Following Kanye West’s $10 million lawsuit against several insurers of his Saint Pablo tour, syndicates of insurance company Lloyd’s of London are hitting back with a countersuit claiming they’re not liable.
According to court documents filed on Tuesday and obtained by PEOPLE, syndicates of Lloyd’s of London addressed several insurance policy exclusions relating to a preexisting physical or psychological condition, possession of illegal drugs, prescription drugs not taken as medically prescribed, and the consumption of alcohol rendering the insured unfit to “perform contracted duties.”
Earlier this month, West, 40, filed his suit claiming that several insurers are stalling on paying out a “multi-million dollar claim” stemming from the canceled concerts. According to court documents filed at the time, West claims that the insurers have made him go to great lengths to prove his mental breakdown was legitimate. (Last November, the rapper was hospitalized for exhaustion after cancelling his Saint Pablo tour.)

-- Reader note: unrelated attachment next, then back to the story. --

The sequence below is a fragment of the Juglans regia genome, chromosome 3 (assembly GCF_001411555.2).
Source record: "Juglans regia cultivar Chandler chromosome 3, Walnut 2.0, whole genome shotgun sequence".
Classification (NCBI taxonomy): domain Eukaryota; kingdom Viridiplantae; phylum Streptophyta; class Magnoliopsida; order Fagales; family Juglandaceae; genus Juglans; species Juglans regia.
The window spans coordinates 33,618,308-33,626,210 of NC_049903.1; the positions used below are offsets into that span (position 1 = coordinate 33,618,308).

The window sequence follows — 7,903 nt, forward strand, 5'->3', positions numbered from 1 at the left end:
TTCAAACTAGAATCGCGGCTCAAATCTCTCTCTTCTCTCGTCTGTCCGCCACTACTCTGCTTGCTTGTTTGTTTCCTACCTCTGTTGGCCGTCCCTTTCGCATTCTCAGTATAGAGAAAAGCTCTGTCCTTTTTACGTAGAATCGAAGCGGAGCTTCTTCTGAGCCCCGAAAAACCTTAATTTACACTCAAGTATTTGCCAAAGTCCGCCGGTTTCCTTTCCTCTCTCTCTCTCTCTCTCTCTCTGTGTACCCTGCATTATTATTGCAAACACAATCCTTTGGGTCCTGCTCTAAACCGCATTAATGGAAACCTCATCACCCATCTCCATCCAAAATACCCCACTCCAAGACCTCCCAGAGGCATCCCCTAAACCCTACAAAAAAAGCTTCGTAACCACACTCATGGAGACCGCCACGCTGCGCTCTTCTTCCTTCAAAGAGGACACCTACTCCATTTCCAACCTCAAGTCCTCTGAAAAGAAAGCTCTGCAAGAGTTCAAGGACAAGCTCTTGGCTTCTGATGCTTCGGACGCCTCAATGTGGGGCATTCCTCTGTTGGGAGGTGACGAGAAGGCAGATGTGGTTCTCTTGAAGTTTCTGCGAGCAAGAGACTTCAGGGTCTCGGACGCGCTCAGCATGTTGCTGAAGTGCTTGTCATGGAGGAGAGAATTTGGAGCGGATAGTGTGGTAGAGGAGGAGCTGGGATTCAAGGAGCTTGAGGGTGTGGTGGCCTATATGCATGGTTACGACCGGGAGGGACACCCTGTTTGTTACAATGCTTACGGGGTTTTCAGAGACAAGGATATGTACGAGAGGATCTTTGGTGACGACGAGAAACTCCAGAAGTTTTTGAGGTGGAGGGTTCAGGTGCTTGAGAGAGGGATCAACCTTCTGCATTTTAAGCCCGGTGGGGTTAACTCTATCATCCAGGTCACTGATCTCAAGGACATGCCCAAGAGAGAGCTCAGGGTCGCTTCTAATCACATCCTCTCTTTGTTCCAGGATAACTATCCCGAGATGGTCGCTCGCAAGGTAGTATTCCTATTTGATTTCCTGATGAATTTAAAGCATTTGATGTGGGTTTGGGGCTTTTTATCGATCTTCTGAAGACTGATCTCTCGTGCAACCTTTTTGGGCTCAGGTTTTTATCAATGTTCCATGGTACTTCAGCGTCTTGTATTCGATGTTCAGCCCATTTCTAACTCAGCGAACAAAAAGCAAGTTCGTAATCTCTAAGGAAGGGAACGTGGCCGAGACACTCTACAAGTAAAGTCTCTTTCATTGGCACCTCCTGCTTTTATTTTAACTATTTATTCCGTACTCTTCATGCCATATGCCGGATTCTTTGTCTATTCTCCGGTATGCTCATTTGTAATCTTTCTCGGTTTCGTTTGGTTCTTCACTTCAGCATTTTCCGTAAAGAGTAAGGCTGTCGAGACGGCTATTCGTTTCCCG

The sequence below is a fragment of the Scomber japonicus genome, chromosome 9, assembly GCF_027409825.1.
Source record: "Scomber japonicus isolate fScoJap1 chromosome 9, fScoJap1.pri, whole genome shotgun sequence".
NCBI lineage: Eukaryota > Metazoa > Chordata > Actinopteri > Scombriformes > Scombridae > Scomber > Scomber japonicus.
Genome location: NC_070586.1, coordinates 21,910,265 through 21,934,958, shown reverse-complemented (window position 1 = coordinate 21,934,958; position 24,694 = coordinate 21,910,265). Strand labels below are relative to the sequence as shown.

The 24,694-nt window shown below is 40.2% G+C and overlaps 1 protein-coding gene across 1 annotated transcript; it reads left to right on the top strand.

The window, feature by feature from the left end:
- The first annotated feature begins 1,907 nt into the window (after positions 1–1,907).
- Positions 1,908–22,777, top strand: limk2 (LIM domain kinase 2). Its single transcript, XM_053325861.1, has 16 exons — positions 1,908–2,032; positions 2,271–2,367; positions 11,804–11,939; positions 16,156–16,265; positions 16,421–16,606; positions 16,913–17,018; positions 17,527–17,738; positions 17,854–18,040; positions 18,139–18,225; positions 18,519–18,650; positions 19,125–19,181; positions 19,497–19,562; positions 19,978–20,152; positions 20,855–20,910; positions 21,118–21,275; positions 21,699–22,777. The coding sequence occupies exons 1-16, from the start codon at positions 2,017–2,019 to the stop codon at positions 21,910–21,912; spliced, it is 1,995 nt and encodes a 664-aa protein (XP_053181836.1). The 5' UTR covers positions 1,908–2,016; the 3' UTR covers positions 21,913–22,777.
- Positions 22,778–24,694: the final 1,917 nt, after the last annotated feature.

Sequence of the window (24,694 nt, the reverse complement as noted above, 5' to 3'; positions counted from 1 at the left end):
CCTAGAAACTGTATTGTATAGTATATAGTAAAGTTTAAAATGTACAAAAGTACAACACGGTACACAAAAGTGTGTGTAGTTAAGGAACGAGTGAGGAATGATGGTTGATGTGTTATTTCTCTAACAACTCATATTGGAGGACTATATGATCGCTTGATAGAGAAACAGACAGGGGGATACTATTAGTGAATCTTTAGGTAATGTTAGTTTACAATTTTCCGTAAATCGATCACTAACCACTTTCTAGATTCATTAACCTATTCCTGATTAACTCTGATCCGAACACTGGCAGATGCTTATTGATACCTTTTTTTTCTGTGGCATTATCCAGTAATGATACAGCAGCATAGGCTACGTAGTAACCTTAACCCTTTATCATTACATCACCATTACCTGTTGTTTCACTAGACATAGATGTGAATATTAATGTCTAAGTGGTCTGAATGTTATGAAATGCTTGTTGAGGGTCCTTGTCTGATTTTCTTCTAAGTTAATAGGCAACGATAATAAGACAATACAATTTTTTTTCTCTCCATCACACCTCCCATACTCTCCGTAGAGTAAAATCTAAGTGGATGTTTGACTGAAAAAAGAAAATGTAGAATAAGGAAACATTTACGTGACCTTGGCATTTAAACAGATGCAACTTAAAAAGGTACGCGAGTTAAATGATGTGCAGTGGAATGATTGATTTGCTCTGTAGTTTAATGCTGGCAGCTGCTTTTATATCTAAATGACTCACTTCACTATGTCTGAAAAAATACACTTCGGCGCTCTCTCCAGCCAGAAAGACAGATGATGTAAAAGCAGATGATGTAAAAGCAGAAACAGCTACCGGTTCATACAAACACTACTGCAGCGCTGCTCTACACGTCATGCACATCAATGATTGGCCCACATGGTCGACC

But, the insurers are in disagreement, according to the countersuit.
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“Underwriters’ investigation indicates substantial irregularities in Mr. West’s medical history,” the documents state. “Furthermore the insured’s failure to cooperate in Underwriters’ investigation is contrary to the duties of cooperation VGT agreed to as a condition precedent to any obligation of Underwriters to pay any claim arising under the Policies.”
The papers continued: “Throughout Underwriters’ investigation, VGT and its legal, medical and other agents and representatives have delayed, hindered, stalled and or refused to provide information both relevant and necessary for Underwriters to complete their investigation of the claim.”
“Underwriters are informed and believe, and thereon these same persons have willfully concealed and or misrepresented relevant facts in an effort to thwart Underwriters’ investigation,” the suit added.
Although the insurance companies are choosing not to reveal what they found during their investigation “in order to protect the privacy of Mr. West from public disclosure of details of his private life,” they are seeking declaratory relief that they “have no duty to indemnify” West’s company, Very Good Touring, Inc.
The insurers claim that “the insuring clause allegedly has not been triggered and the tender is expressly excluded by” conditions and exclusions in the policy.